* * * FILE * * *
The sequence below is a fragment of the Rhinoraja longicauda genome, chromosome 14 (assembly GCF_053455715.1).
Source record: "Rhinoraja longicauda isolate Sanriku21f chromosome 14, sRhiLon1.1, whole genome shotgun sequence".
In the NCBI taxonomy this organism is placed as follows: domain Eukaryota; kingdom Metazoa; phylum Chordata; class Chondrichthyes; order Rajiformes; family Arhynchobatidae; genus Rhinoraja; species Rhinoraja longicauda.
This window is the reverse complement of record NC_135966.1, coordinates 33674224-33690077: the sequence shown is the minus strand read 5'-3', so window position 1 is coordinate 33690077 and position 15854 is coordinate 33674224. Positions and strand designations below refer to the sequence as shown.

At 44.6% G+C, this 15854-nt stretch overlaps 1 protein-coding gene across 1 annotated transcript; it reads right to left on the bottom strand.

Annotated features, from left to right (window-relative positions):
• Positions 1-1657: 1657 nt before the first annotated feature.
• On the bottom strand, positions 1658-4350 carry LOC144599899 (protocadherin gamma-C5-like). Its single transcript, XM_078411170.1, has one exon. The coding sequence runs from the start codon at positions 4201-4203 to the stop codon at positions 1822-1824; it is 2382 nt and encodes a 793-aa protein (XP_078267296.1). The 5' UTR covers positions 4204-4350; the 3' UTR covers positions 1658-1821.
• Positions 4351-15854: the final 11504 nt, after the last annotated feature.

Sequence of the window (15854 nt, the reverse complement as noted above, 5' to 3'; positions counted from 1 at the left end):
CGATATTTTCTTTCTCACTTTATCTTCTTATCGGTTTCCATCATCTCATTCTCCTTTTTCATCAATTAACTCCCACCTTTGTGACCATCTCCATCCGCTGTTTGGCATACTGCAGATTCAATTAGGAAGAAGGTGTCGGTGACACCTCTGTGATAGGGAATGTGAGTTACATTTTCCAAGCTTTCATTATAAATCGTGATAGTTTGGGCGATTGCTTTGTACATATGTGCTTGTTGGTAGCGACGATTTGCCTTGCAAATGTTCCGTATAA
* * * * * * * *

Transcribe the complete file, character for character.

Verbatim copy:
The sequence below is a fragment of the Rhinoraja longicauda genome, chromosome 14 (assembly GCF_053455715.1).
Source record: "Rhinoraja longicauda isolate Sanriku21f chromosome 14, sRhiLon1.1, whole genome shotgun sequence".
In the NCBI taxonomy this organism is placed as follows: domain Eukaryota; kingdom Metazoa; phylum Chordata; class Chondrichthyes; order Rajiformes; family Arhynchobatidae; genus Rhinoraja; species Rhinoraja longicauda.
This window is the reverse complement of record NC_135966.1, coordinates 33674224-33690077: the sequence shown is the minus strand read 5'-3', so window position 1 is coordinate 33690077 and position 15854 is coordinate 33674224. Positions and strand designations below refer to the sequence as shown.

At 44.6% G+C, this 15854-nt stretch overlaps 1 protein-coding gene across 1 annotated transcript; it reads right to left on the bottom strand.

Annotated features, from left to right (window-relative positions):
• Positions 1-1657: 1657 nt before the first annotated feature.
• On the bottom strand, positions 1658-4350 carry LOC144599899 (protocadherin gamma-C5-like). Its single transcript, XM_078411170.1, has one exon. The coding sequence runs from the start codon at positions 4201-4203 to the stop codon at positions 1822-1824; it is 2382 nt and encodes a 793-aa protein (XP_078267296.1). The 5' UTR covers positions 4204-4350; the 3' UTR covers positions 1658-1821.
• Positions 4351-15854: the final 11504 nt, after the last annotated feature.

Sequence of the window (15854 nt, the reverse complement as noted above, 5' to 3'; positions counted from 1 at the left end):
CGATATTTTCTTTCTCACTTTATCTTCTTATCGGTTTCCATCATCTCATTCTCCTTTTTCATCAATTAACTCCCACCTTTGTGACCATCTCCATCCGCTGTTTGGCATACTGCAGATTCAATTAGGAAGAAGGTGTCGGTGACACCTCTGTGATAGGGAATGTGAGTTACATTTTCCAAGCTTTCATTATAAATCGTGATAGTTTGGGCGATTGCTTTGTACATATGTGCTTGTTGGTAGCGACGATTTGCCTTGCAAATGTTCCGTATAA